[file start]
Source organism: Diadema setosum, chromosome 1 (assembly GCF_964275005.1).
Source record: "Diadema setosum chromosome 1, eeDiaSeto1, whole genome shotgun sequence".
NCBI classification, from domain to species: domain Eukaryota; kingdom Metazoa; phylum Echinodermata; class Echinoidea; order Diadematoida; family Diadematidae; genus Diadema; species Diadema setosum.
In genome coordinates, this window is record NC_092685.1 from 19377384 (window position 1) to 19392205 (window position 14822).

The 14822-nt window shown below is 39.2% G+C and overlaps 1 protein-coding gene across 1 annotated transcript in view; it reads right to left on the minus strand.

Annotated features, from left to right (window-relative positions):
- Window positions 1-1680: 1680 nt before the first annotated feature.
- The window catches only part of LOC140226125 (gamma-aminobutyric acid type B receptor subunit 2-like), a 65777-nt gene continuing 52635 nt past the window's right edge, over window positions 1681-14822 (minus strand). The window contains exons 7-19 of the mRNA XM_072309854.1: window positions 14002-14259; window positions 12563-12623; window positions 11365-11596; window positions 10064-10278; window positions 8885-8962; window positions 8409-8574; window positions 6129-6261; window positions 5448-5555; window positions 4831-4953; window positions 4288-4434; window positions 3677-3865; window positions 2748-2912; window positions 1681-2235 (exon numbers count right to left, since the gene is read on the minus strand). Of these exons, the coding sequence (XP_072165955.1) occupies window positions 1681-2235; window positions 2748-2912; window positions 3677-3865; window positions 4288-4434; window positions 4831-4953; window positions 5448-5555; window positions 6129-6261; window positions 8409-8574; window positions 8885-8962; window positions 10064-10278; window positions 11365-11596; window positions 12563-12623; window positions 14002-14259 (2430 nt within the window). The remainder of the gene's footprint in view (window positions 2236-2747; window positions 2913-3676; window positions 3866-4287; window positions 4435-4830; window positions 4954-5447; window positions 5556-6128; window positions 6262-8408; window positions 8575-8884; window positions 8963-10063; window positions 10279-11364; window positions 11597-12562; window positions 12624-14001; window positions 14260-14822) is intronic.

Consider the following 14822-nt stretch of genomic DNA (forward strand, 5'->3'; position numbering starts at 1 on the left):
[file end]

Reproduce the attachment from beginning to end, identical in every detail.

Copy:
Source organism: Diadema setosum, chromosome 1 (assembly GCF_964275005.1).
Source record: "Diadema setosum chromosome 1, eeDiaSeto1, whole genome shotgun sequence".
NCBI classification, from domain to species: domain Eukaryota; kingdom Metazoa; phylum Echinodermata; class Echinoidea; order Diadematoida; family Diadematidae; genus Diadema; species Diadema setosum.
In genome coordinates, this window is record NC_092685.1 from 19377384 (window position 1) to 19392205 (window position 14822).

The 14822-nt window shown below is 39.2% G+C and overlaps 1 protein-coding gene across 1 annotated transcript in view; it reads right to left on the minus strand.

Annotated features, from left to right (window-relative positions):
- Window positions 1-1680: 1680 nt before the first annotated feature.
- The window catches only part of LOC140226125 (gamma-aminobutyric acid type B receptor subunit 2-like), a 65777-nt gene continuing 52635 nt past the window's right edge, over window positions 1681-14822 (minus strand). The window contains exons 7-19 of the mRNA XM_072309854.1: window positions 14002-14259; window positions 12563-12623; window positions 11365-11596; window positions 10064-10278; window positions 8885-8962; window positions 8409-8574; window positions 6129-6261; window positions 5448-5555; window positions 4831-4953; window positions 4288-4434; window positions 3677-3865; window positions 2748-2912; window positions 1681-2235 (exon numbers count right to left, since the gene is read on the minus strand). Of these exons, the coding sequence (XP_072165955.1) occupies window positions 1681-2235; window positions 2748-2912; window positions 3677-3865; window positions 4288-4434; window positions 4831-4953; window positions 5448-5555; window positions 6129-6261; window positions 8409-8574; window positions 8885-8962; window positions 10064-10278; window positions 11365-11596; window positions 12563-12623; window positions 14002-14259 (2430 nt within the window). The remainder of the gene's footprint in view (window positions 2236-2747; window positions 2913-3676; window positions 3866-4287; window positions 4435-4830; window positions 4954-5447; window positions 5556-6128; window positions 6262-8408; window positions 8575-8884; window positions 8963-10063; window positions 10279-11364; window positions 11597-12562; window positions 12624-14001; window positions 14260-14822) is intronic.

Consider the following 14822-nt stretch of genomic DNA (forward strand, 5'->3'; position numbering starts at 1 on the left):